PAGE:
Don't try to distract yourself from the anxiety this will cause. Over a period of time your anxiety levels will reduce. The key is not to 'zone out', not to avoid the trigger and not to perform any anxiety-lowering rituals. Just stay with the distress and practice slow, calm breathing until your anxiety reduces by at least half. If your SUDS was 80 to begin with, stay with the trigger until your SUDS is less than 40.

Nobody can remain anxious forever - over time a process of 'habituation' occurs where the trigger will become less distressing. Expect to experience high levels of anxiety when you first do the exposure, this will come down with practice.

You might want to have someone with you at first, but the goal is to be able to face the trigger just by yourself, with no compulsions, no emotional 'crutches' and no running away. Practice each item on your hierarchy until it causes little or no distress before moving onto the next, more challenging item.

The following chart (figure 2) shows how, if we stay with the distress, without avoiding, neutralising or engaging on obsessions or compulsions, anxiety diminishes over time.

Figure 2

ERP can be challenging to carry out on your own. Some people find it's easier to get help from a trained professional, who can help with trigger hierarchies and with extra help and support.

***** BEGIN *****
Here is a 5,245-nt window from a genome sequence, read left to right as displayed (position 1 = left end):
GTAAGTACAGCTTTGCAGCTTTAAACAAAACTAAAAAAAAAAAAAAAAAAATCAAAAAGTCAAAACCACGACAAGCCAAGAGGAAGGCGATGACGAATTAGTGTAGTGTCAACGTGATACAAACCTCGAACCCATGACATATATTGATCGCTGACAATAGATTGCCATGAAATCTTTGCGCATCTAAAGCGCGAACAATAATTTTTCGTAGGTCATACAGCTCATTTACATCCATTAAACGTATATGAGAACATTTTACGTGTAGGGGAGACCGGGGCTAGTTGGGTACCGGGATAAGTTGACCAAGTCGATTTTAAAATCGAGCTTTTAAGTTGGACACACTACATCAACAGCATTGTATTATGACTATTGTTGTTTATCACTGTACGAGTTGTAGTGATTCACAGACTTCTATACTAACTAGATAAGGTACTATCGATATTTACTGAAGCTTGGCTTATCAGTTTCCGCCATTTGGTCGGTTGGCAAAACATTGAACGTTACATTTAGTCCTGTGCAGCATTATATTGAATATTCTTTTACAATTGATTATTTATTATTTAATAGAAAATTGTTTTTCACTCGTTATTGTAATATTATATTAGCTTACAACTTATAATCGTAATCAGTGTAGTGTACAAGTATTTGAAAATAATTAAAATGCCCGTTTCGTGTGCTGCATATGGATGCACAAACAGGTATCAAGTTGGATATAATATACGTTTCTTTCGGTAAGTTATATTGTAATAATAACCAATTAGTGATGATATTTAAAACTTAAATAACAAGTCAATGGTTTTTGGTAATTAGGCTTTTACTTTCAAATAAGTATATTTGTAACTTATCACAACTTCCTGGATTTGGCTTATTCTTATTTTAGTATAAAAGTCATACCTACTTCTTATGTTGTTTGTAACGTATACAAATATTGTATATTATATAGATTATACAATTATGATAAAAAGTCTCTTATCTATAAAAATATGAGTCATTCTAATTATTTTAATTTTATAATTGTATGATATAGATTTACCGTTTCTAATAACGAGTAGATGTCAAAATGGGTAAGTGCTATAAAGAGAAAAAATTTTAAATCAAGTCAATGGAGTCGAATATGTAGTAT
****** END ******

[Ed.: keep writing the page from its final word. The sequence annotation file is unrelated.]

Professional help

Your first appointment with a professional can feel difficult, especially if you feel uncomfortable, embarrassed or ashamed. Many people find it helpful to write down what you want to talk about before they meet. Make a note of any questions or worries you might have. Some people find it helpful to take a friend or family member along.

Sometimes it can be hard to summon the courage to get help. A simple 'phone call to your GP can get things moving and start you on the road to recovery.

Avoid avoiding

Sometimes we just want to shut ourselves away from people. It can be very hard, but keeping active and staying with people can be very helpful. Remaining in work or returning to work might be very hard too, but can help us keep a sense of control. Keeping a normal daily routine is usually much better than withdrawing and staying in bed. We might feel like shutting ourselves away, but doing so can make things worse.

Ask yourself, 'if there's something I'm avoiding, what could I do differently? Make a note of your answer.

Deal with the difficult things